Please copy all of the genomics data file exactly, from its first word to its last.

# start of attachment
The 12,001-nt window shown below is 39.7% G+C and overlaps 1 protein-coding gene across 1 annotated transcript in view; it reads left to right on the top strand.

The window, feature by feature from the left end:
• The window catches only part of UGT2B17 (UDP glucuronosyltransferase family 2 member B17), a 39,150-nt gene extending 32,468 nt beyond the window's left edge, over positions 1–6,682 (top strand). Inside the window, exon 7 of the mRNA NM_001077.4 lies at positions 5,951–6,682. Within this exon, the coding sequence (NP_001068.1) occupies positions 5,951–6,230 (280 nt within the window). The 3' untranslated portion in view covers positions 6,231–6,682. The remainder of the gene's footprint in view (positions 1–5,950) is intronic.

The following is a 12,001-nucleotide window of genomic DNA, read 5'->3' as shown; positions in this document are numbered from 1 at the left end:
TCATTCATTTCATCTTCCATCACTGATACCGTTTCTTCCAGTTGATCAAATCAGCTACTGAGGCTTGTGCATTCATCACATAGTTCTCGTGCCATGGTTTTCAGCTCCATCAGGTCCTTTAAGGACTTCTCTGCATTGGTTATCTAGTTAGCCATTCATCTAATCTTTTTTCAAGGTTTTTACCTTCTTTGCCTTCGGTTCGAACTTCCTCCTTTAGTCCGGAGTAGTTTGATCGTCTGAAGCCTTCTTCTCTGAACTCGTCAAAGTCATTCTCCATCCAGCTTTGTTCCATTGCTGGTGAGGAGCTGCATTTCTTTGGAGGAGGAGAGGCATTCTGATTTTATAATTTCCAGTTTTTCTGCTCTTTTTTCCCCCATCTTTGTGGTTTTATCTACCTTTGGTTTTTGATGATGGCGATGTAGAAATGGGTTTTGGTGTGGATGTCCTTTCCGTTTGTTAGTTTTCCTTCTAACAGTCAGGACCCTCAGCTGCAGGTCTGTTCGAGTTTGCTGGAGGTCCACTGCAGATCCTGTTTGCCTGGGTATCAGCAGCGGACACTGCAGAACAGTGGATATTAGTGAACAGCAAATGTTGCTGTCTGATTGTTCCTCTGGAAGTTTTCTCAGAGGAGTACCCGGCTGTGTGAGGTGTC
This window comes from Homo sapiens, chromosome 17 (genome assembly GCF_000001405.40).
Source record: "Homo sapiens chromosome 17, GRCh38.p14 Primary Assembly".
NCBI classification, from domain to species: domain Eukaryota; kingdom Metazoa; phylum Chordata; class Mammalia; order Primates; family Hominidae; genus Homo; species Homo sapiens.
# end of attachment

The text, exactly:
The 12,001-nt window shown below is 39.7% G+C and overlaps 1 protein-coding gene across 1 annotated transcript in view; it reads left to right on the top strand.

The window, feature by feature from the left end:
• The window catches only part of UGT2B17 (UDP glucuronosyltransferase family 2 member B17), a 39,150-nt gene extending 32,468 nt beyond the window's left edge, over positions 1–6,682 (top strand). Inside the window, exon 7 of the mRNA NM_001077.4 lies at positions 5,951–6,682. Within this exon, the coding sequence (NP_001068.1) occupies positions 5,951–6,230 (280 nt within the window). The 3' untranslated portion in view covers positions 6,231–6,682. The remainder of the gene's footprint in view (positions 1–5,950) is intronic.

The following is a 12,001-nucleotide window of genomic DNA, read 5'->3' as shown; positions in this document are numbered from 1 at the left end:
TCATTCATTTCATCTTCCATCACTGATACCGTTTCTTCCAGTTGATCAAATCAGCTACTGAGGCTTGTGCATTCATCACATAGTTCTCGTGCCATGGTTTTCAGCTCCATCAGGTCCTTTAAGGACTTCTCTGCATTGGTTATCTAGTTAGCCATTCATCTAATCTTTTTTCAAGGTTTTTACCTTCTTTGCCTTCGGTTCGAACTTCCTCCTTTAGTCCGGAGTAGTTTGATCGTCTGAAGCCTTCTTCTCTGAACTCGTCAAAGTCATTCTCCATCCAGCTTTGTTCCATTGCTGGTGAGGAGCTGCATTTCTTTGGAGGAGGAGAGGCATTCTGATTTTATAATTTCCAGTTTTTCTGCTCTTTTTTCCCCCATCTTTGTGGTTTTATCTACCTTTGGTTTTTGATGATGGCGATGTAGAAATGGGTTTTGGTGTGGATGTCCTTTCCGTTTGTTAGTTTTCCTTCTAACAGTCAGGACCCTCAGCTGCAGGTCTGTTCGAGTTTGCTGGAGGTCCACTGCAGATCCTGTTTGCCTGGGTATCAGCAGCGGACACTGCAGAACAGTGGATATTAGTGAACAGCAAATGTTGCTGTCTGATTGTTCCTCTGGAAGTTTTCTCAGAGGAGTACCCGGCTGTGTGAGGTGTC
This window comes from Homo sapiens, chromosome 17 (genome assembly GCF_000001405.40).
Source record: "Homo sapiens chromosome 17, GRCh38.p14 Primary Assembly".
NCBI classification, from domain to species: domain Eukaryota; kingdom Metazoa; phylum Chordata; class Mammalia; order Primates; family Hominidae; genus Homo; species Homo sapiens.